“Around the world, and especially in developing countries, breastfeeding is one of the most important things that women can do to decrease morbidity and mortality in their infants,” said McGuire. “We know that, but we don’t know everything about why that is. Our goal is to understand what is normal for a given region and how the biological composition of the milk, the local cultural practices, and even genetics relate to the health of the infant.”
The ‘dream team’
The research team is an international, interdisciplinary collaboration of physiologists, nutritional scientists, biological and cultural anthropologists, microbiologists and a mathematician, each one contributing valuable expertise toward the quest of understanding how infant nutrition and overall health can be improved worldwide.
“I call it the dream team of international lactation and breastfeeding research,” said McGuire. “They are all very experienced researchers who already have completed successful long-term studies at the field sites so we should be able to accomplish a great deal in a relatively short period.”
Beginning this summer, samples and anthropological data will be collected at sites in Ethiopia, Gambia, Ghana, Kenya, Peru, Spain, Sweden, and the United States. The diverse locations and various subject criteria will provide researchers with several ethnically, geographically, and potentially genetically matched data sets to analyze.
“This is transformational research,” said Meehan. “Lactation isn’t just a physiological event. It is also influenced by the temperament of the infant and the mother and certainly by cultural practice. If we are to understand what is normal for human milk, we need to be able to understand it from a multifaceted perspective.”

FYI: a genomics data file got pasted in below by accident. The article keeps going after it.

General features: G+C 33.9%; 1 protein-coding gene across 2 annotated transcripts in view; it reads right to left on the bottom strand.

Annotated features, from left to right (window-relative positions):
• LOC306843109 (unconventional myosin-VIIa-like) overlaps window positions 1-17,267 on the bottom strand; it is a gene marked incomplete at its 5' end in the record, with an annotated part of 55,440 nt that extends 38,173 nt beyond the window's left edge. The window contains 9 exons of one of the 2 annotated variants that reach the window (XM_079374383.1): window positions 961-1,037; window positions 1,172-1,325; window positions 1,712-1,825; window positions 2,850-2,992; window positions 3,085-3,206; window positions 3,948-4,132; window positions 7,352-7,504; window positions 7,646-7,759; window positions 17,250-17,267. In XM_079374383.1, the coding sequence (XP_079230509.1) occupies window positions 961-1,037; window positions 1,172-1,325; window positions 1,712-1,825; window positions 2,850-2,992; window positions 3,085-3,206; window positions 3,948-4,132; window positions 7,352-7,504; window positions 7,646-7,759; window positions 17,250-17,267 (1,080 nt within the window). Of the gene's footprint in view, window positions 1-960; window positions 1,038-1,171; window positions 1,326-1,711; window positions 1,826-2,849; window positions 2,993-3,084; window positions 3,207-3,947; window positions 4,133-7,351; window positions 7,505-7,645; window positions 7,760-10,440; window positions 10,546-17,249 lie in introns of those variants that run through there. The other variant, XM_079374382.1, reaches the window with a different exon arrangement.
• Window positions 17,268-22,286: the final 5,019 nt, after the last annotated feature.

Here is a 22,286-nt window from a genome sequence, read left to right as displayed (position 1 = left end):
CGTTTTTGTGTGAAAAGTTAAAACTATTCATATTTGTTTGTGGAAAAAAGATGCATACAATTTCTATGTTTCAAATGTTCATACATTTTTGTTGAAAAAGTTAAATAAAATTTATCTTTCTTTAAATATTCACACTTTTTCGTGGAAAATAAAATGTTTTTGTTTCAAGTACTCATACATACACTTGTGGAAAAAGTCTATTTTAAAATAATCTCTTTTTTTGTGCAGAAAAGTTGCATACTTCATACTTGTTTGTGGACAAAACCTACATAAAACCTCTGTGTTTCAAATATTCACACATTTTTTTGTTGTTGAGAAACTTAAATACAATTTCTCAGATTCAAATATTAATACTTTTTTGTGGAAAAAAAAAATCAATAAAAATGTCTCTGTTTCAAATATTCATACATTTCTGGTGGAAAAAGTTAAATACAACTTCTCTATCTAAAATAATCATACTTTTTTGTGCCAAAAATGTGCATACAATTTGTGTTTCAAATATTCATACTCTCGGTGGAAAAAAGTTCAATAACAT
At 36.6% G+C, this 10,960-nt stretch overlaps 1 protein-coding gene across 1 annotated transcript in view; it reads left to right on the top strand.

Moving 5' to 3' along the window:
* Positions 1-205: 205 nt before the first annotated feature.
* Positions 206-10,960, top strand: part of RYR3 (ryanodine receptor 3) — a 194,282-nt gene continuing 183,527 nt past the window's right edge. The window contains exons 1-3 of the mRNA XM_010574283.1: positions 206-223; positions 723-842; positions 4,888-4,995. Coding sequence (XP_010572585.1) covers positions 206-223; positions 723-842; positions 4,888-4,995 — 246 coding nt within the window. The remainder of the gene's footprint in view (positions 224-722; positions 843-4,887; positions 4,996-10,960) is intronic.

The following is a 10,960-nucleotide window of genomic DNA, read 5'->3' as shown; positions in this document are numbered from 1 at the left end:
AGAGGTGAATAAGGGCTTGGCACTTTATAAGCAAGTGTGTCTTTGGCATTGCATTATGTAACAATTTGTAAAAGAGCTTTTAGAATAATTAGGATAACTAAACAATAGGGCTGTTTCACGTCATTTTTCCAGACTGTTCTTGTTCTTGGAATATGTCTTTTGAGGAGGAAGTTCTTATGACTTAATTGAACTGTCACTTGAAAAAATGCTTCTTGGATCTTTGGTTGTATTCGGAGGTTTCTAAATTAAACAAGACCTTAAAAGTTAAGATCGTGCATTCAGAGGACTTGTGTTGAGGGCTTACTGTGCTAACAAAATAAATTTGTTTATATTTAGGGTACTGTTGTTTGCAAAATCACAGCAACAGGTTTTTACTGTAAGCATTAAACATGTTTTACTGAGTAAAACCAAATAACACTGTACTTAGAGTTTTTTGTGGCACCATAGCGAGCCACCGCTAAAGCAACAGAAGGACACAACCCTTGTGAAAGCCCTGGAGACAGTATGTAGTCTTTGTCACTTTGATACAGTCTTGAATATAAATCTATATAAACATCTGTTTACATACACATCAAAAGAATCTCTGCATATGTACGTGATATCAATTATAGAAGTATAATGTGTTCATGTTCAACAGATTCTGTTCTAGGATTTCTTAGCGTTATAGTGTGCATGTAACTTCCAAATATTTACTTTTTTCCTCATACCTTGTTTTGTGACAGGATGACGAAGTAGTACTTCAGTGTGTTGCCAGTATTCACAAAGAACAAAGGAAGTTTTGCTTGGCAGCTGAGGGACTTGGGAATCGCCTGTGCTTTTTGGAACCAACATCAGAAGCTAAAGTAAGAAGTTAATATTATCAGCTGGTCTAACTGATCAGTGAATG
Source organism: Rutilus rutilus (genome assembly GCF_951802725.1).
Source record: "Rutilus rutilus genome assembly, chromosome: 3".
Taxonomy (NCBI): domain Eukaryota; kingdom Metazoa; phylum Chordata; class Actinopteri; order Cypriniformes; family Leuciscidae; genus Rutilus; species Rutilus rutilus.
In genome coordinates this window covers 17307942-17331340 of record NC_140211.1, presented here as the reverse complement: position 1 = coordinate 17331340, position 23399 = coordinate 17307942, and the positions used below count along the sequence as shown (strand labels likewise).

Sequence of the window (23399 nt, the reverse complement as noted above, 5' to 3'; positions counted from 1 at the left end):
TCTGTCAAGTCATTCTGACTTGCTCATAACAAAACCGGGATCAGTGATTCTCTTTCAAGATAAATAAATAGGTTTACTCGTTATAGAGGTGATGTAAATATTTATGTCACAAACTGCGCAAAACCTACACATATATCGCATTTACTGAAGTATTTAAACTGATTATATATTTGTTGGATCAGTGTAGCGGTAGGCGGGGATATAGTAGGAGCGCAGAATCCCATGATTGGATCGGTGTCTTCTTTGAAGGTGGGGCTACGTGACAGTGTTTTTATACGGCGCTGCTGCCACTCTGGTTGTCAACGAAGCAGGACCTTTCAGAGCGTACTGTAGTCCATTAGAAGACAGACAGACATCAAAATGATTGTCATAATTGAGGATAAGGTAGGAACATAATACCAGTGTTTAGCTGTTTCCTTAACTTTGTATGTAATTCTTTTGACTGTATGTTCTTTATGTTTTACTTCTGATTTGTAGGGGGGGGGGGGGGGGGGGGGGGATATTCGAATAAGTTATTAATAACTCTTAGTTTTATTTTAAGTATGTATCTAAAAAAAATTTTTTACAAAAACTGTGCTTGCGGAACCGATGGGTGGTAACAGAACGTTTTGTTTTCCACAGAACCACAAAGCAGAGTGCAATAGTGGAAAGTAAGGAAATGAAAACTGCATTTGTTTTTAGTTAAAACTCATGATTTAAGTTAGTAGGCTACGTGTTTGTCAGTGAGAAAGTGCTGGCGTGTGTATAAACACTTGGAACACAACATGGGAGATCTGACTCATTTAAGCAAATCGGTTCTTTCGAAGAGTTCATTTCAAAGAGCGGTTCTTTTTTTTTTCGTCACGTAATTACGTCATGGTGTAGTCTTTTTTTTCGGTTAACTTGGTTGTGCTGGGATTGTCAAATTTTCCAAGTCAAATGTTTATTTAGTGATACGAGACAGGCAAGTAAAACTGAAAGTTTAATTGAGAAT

If researchers can determine what supports optimal infant health, either globally or in a particular location, interventions might be developed to improve infant health and reduce mortality.
Pushing the envelope
In addition to collecting an enormous amount of data, the team will be developing new methods to incorporate the diverse information. “It’s tricky to take anthropological, genomic, microbiological and biochemical data and analyze them together. As far as we’re aware, it’s not been done before,” said McGuire.
The study will also be the first large-scale application of new molecular and bioinformatics techniques. James Foster, professor of computational biology at the University of Idaho, will be leading the team’s advanced methodology efforts to develop meta-amplicon techniques that can quickly and accurately identify bacteria via their DNA and specific gene variations.
To be considered for an INSPIRE grant, proposals must be “bold interdisciplinary” projects which address some of the world’s most complicated and pressing scientific problems. McGuire and her team are looking forward to pushing the envelope of science and the opportunity to contribute to “saving babies around the world.”
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McGuire and Meehan’s collaborators hail from WSU and 11 other institutions:
Egerton University (Kenya)
Instituto de Investigacion Nutricional (Peru)
London School of Hygiene and Tropical Health
Lund University (Sweden)
McGill University (Canada)
University of California, San Diego
University of Colorado, Boulder
Universidad Complutense de Madrid
University of Idaho
University of Ghana
University of Toronto